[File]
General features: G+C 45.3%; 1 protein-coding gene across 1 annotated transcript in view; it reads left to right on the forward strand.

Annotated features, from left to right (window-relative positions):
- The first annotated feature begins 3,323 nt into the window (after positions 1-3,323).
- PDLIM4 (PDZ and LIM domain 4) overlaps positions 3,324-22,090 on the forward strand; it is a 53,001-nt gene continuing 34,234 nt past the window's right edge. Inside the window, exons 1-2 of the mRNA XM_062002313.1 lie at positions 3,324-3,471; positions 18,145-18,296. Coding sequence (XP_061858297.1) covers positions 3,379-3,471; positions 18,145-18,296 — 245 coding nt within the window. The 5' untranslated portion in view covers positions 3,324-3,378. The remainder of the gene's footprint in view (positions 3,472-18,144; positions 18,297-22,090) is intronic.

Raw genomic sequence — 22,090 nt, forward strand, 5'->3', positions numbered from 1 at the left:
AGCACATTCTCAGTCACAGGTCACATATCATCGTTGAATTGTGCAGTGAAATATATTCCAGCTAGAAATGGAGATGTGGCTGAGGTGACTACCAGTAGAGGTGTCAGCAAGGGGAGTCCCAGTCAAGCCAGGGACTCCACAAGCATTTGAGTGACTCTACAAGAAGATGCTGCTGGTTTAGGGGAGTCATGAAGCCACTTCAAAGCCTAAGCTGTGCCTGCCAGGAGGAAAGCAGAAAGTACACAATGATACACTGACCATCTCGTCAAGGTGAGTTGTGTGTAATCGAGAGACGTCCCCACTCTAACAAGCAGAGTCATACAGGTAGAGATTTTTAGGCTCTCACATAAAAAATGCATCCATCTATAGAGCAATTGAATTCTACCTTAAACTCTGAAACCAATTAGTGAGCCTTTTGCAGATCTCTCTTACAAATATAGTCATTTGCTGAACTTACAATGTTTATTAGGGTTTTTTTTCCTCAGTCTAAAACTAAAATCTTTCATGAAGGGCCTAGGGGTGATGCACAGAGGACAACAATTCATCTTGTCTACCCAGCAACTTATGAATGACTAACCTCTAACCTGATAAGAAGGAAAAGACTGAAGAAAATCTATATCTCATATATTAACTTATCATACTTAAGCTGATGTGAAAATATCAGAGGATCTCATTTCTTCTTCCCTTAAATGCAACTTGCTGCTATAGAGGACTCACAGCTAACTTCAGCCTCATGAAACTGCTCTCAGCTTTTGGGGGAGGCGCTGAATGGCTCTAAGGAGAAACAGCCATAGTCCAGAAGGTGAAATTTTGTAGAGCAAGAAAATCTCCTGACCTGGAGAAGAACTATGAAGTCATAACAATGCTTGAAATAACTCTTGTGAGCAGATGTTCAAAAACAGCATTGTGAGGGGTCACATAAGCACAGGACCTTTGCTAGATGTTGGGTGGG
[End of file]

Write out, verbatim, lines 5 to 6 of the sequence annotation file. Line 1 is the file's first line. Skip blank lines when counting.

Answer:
Raw genomic sequence — 22,090 nt, forward strand, 5'->3', positions numbered from 1 at the left:
AGCACATTCTCAGTCACAGGTCACATATCATCGTTGAATTGTGCAGTGAAATATATTCCAGCTAGAAATGGAGATGTGGCTGAGGTGACTACCAGTAGAGGTGTCAGCAAGGGGAGTCCCAGTCAAGCCAGGGACTCCACAAGCATTTGAGTGACTCTACAAGAAGATGCTGCTGGTTTAGGGGAGTCATGAAGCCACTTCAAAGCCTAAGCTGTGCCTGCCAGGAGGAAAGCAGAAAGTACACAATGATACACTGACCATCTCGTCAAGGTGAGTTGTGTGTAATCGAGAGACGTCCCCACTCTAACAAGCAGAGTCATACAGGTAGAGATTTTTAGGCTCTCACATAAAAAATGCATCCATCTATAGAGCAATTGAATTCTACCTTAAACTCTGAAACCAATTAGTGAGCCTTTTGCAGATCTCTCTTACAAATATAGTCATTTGCTGAACTTACAATGTTTATTAGGGTTTTTTTTCCTCAGTCTAAAACTAAAATCTTTCATGAAGGGCCTAGGGGTGATGCACAGAGGACAACAATTCATCTTGTCTACCCAGCAACTTATGAATGACTAACCTCTAACCTGATAAGAAGGAAAAGACTGAAGAAAATCTATATCTCATATATTAACTTATCATACTTAAGCTGATGTGAAAATATCAGAGGATCTCATTTCTTCTTCCCTTAAATGCAACTTGCTGCTATAGAGGACTCACAGCTAACTTCAGCCTCATGAAACTGCTCTCAGCTTTTGGGGGAGGCGCTGAATGGCTCTAAGGAGAAACAGCCATAGTCCAGAAGGTGAAATTTTGTAGAGCAAGAAAATCTCCTGACCTGGAGAAGAACTATGAAGTCATAACAATGCTTGAAATAACTCTTGTGAGCAGATGTTCAAAAACAGCATTGTGAGGGGTCACATAAGCACAGGACCTTTGCTAGATGTTGGGTGGG